UNESCO is also the U.N. agency most concerned with culture. While there is a lot of discussion now of the preservation of culture, it is important to recognize that cultures change. The only cultures that don’t change are the dead cultures studied by archaeologists. The most important question for UNESCO, then, is not how to preserve culture but how to help cultures to change in positive ways. Few would challenge that cultures should not change to make their members wiser and more knowledgeable. Ultimately, U.S. foreign policy needs to promote cultural change that promotes peace, discourages terrorism, promotes liberty and democracy, and militates against poverty in all its aspects. Ultimately, a stong and effective UNESCO should be seen as a central tool of U.S. foreign policy!

Saturday, February 19, 2005

Divided UN panel opposes all forms of human cloning

Reuters AlertNet story:

"A deeply divided U.N. General Assembly committee adopted a nonbinding statement on Friday calling on governments to prohibit all forms of human cloning, including techniques used in research on human stem cells.
The assembly's legal committee voted 71 to 35 with 43 abstentions in favor of the proposal put forward by Honduras and backed by the George W. Bush administration."

Thursday, February 17, 2005

Science for the 21st Century

White House website for the report:

"This document was produced under the direction of the National Science and Technology Council's Committee on Science. The document details, from a Federal agency perspective, the science policies and accomplishments of the current Administration, and illustrates how today's science sets the stage for benefits to the economy and national quality of life far into the future. "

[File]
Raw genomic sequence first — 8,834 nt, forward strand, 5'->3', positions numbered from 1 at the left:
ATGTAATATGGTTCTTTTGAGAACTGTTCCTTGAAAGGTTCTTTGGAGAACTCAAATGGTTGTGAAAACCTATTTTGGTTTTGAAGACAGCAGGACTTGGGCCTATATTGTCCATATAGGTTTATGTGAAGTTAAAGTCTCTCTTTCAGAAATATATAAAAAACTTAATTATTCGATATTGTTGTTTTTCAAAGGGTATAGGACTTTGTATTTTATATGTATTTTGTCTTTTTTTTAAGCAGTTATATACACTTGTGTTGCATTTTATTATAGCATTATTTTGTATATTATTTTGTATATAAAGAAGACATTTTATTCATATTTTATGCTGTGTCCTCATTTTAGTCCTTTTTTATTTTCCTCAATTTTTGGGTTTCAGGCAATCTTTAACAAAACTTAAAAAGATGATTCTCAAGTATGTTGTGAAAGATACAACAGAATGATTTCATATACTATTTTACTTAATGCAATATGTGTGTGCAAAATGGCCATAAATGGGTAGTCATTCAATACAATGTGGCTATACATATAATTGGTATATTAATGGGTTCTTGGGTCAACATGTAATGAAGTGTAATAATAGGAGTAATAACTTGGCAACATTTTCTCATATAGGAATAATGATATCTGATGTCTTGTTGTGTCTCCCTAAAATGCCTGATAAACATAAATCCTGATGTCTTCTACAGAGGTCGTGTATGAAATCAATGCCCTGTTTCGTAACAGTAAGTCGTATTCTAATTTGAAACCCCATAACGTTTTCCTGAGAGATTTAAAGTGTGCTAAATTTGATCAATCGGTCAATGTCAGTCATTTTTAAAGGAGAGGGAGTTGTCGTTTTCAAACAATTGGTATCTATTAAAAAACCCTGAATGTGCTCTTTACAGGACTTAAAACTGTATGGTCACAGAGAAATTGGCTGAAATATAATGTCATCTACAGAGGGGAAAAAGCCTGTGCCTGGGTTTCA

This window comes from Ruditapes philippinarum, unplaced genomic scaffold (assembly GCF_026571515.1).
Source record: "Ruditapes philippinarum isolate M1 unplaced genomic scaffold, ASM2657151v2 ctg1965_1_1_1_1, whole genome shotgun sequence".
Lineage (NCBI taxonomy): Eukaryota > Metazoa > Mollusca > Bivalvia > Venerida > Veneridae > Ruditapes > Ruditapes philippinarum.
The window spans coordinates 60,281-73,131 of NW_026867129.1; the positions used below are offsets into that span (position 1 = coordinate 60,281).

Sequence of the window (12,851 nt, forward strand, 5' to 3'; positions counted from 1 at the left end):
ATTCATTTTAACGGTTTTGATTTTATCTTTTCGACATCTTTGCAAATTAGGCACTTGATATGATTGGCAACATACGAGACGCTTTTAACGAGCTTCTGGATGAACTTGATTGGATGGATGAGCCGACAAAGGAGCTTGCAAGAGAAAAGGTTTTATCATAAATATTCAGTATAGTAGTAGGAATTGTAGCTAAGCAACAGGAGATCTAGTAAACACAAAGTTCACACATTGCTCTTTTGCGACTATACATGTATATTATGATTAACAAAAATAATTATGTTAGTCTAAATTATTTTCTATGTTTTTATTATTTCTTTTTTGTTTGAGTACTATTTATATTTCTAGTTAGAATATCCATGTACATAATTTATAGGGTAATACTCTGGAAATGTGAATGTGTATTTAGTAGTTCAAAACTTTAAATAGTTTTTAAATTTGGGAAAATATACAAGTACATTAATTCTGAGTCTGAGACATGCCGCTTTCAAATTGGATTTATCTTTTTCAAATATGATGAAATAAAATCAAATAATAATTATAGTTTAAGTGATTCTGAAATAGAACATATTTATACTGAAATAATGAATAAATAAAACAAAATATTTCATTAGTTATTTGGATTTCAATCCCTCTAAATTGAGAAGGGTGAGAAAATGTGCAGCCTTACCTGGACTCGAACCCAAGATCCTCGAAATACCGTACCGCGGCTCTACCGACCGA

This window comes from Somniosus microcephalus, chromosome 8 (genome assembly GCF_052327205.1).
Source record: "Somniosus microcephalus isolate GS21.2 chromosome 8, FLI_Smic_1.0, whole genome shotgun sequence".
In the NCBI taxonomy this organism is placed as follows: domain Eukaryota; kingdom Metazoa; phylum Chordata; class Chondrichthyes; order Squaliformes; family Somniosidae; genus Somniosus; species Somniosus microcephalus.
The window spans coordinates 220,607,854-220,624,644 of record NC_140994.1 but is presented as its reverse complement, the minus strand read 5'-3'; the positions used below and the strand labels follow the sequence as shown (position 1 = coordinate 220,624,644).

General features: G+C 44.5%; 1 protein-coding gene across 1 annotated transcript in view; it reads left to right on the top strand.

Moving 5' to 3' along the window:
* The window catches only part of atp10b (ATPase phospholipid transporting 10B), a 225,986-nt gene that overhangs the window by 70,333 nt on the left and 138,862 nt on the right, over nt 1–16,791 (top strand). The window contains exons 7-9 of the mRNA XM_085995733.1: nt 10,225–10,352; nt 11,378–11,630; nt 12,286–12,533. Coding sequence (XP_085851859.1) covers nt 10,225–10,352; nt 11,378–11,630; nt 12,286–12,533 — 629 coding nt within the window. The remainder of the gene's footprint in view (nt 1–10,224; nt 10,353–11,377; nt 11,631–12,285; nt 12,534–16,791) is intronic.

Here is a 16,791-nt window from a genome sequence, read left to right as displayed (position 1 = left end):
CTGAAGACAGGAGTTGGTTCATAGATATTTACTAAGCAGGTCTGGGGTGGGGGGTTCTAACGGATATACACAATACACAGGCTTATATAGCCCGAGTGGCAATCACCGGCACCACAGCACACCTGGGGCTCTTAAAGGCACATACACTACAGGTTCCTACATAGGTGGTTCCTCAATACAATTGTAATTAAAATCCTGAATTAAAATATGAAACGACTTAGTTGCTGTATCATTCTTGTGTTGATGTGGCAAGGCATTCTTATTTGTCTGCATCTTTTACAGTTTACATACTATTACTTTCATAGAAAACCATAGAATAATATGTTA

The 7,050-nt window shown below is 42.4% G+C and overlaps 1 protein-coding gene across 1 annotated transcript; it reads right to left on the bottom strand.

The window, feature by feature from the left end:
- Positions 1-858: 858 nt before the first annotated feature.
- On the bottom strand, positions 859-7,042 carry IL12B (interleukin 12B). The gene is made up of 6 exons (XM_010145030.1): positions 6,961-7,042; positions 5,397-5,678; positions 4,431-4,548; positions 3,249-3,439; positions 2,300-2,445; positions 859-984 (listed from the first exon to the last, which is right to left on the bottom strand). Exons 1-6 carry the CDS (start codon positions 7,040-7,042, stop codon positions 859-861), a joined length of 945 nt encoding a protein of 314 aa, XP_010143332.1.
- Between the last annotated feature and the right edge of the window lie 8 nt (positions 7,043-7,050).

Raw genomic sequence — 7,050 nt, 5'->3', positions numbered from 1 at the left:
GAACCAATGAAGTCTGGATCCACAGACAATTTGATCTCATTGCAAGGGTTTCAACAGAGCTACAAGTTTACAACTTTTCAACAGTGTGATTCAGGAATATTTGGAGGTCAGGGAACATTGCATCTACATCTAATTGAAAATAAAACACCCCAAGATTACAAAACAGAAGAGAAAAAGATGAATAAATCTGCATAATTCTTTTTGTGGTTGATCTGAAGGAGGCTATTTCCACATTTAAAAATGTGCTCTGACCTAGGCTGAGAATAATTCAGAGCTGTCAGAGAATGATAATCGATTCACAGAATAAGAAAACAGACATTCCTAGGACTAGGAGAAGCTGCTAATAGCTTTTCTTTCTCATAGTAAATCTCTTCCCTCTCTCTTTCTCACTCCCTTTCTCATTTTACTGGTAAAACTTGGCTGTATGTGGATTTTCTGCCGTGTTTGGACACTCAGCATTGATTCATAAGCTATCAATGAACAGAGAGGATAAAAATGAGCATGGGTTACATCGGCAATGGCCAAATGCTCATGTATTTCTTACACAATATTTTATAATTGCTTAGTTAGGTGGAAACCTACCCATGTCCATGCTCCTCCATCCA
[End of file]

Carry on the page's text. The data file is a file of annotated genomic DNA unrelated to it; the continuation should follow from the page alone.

Wednesday, February 16, 2005

UNESCO treaty on protecting oral traditions could come into force next year

UN Media Center report

A treaty that would protect, among other things, the world’s knowledge of nature is on track to enter into force next year following a slew of new ratifications, the United Nations Educational, Scientific and Cultural Organization (UNESCO) said today. Thus, traditional scientific and some traditional technological knowledge may receive new protection.

Chilling mystery: Why don't Mexicans read books? story:

"Competitive pressures in a country where 3,000 copies sold makes a bestseller have pushed 4 out of every 10 bookstores in Mexico out of business over the past 10 years, according to the Mexican Booksellers Association.

"Meanwhile, from 2001 to 2004, roughly 10 percent of all publishers have shut down. And despite myriad efforts to encourage reading and thus increase book buying, the crisis shows no sign of abating.....

"'The fundamental problem is that there are few readers,' says Jose Angel Quintanilla, president of the National Chamber of the Mexican Publishing Industry, which is holding meetings between publishers and booksellers to establish price controls."

The State of Agricultural Commodity Markets 2004

FAO report

Prices for agricultural commodities on world markets have fallen by around two percent per year during the last four decades. The good news is that falling prices mean cheaper food for poor people and poor, food-importing countries. The bad news is that the reduced prices mean loss of income and unemployment for the rural poor and for agriculturally based countries. The agricultural problems of poor nations are exacerbated by: agricultural subsidies in rich countries; tariffs on higher-value, processed products; and the inability of poorer farmers to diversify their production. This is the first issue of a new biennial publication of the U.N. Food and Agricultural Organization (FAO). The report is available in Arabic, Chinese, French, and Spanish as well as English. (PDF, 55 pages.)

The Doctor's World: A Public Health Quandary: When Should the Public Be Told?

The New York Times article: (registration required.)

"It is a classic public health problem: how much information is enough to warn the public about a potential health threat?

"In deciding, health officials must weigh the risks of losing credibility by causing unnecessary alarm against the benefits of releasing timely information to prevent one or a few cases from turning into an outbreak."